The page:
Wednesday, 25 March 2015

The Viking's ring — part two

One of the most famous coins of the British Mercian King Offa is the imitation gold dinar illustrated on the right. It had been acquired by Pierre Louis Jean Casimir de Blacas in Rome between 1814 and 1828. It was published by P . W . P . Carlyon-Britton , F.S.A. (British Numismatic Society publication), and you can read the paper here.

The most popular theory about the coin has not changed since that publication: it is considered by most to have been part of a payment from Offa to the Pope. However, the evidence for this is slim. While such a payment is recorded, the form of that payment is not and many people question why a coin of a modified Islamic type would be used as a payment to the head of the Christian religion. My own thought is that the coins were specially struck as payments to the Abbasid Caliphate. Ideas that such coins were used in market trade can, I think, be dismissed summarily: imagine going to a convenience store with a thousand dollar bill. Just because a coin was bought in Italy nearly a thousand years after it was minted is no great justification for saying that it had been in Italy all of that time. Collecting and trading in old coins in Italy had been going on at least since the Renaissance. A more likely candidate for a payment to the Pope is the gold penny of the same king which is in the style of a Roman coin. The imitation dinar is of correct weight for an Abbasid gold dinar. I don't think that it is too much of a stretch to say that Offa was probably contacted by pro-Abbasid supporters against the Umayyad's in Spain just as was Charlemagne.

I think that one of the commonest mistakes made in the study of early coins is the constant association with trade. Starting with the Greeks, gold coins were mostly issued to be paid for military support, and many of the best known Greek silver coins were issued for cross-state and international payments to other states. Sometimes, gold or silver coins are also used as political tributes by leaders seeking allies. Efficient trade was carried out by loading ships with a commodity to be traded, far away, for another commodity. Who, in their right mind, would sail an empty ship a great distance and then purchase a cargo with coins? Ships going to America were sometimes loaded with ballast as the point was to remove wealth from the Americas, and not also to supply the natives with European goods.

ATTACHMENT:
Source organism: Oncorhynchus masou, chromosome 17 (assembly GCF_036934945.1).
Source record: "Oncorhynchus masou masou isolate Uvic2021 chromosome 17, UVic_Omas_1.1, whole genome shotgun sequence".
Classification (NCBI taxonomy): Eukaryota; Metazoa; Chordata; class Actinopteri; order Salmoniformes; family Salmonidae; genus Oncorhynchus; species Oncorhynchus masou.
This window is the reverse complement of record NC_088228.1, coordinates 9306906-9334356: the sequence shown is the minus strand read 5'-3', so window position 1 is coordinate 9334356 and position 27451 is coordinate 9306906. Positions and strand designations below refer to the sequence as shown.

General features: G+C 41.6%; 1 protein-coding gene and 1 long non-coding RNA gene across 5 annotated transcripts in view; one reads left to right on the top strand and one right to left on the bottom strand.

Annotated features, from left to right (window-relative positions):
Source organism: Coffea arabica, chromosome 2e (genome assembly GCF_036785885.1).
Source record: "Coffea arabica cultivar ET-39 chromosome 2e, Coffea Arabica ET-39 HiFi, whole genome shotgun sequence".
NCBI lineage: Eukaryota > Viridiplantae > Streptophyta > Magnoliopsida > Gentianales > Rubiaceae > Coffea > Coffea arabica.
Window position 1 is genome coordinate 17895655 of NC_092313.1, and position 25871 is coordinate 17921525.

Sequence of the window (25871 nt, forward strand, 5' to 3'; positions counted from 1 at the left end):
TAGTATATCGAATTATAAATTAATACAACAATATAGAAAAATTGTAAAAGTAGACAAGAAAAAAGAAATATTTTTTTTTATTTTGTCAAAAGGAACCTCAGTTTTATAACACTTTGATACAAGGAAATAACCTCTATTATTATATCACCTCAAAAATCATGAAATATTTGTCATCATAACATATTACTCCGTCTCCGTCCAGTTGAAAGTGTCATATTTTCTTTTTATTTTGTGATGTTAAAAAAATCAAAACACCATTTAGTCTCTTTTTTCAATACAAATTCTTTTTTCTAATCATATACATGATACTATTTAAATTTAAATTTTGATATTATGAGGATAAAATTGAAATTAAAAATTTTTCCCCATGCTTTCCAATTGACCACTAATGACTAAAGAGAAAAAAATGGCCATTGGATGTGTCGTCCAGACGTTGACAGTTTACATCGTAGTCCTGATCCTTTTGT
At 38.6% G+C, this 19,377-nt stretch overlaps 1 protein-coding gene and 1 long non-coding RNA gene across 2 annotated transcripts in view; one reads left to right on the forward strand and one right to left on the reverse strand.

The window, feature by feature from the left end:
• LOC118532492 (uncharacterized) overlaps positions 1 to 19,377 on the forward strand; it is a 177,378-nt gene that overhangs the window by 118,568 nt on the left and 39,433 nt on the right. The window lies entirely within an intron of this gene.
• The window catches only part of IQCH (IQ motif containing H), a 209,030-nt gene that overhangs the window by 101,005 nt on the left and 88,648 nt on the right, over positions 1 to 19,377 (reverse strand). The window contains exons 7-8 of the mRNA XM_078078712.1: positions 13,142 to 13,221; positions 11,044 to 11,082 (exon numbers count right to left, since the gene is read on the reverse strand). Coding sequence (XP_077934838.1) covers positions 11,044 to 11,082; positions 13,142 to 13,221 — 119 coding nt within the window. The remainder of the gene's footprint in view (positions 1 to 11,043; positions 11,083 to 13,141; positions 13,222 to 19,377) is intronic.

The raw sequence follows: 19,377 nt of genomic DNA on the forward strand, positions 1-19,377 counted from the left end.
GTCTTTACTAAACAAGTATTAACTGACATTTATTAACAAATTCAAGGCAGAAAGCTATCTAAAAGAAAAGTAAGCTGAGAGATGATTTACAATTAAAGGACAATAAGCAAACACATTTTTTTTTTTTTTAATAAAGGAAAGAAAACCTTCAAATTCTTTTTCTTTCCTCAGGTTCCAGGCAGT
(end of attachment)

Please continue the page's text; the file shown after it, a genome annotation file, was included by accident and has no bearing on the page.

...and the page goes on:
The ring at the centre of this topic was not the sort of merchandise any trader would want to fill his ship with as such things could be sold easier at the source and could not compete with local jewellery at the destination. Traders had to recoup the expenses for a journey and then make a profit on top of that. The game was to buy in bulk a commodity that was common at home and was rare a great distance away, and then do the same thing in reverse for the return trip.

So let us imagine that the Islamic coins found in Viking hoards in Britain and on the continent were originally payments made to northern Europeans by Islamic rulers for military, economic or political reasons. Once they become part of the Viking economy, they can then be used locally for small market transactions. Under the term "hacksilver", some of the coins are broken or cut into smaller pieces to facilitate trade. The cut dirham would have given the silver value of two local pennies, Viking or Anglo-Saxon. Quarter dirhams are also known which would have traded as a penny. The dirham, itself, would have been the value of the much later English groat.

Tomorrow, a couple of explorers from the Islamic world among the Vikings.

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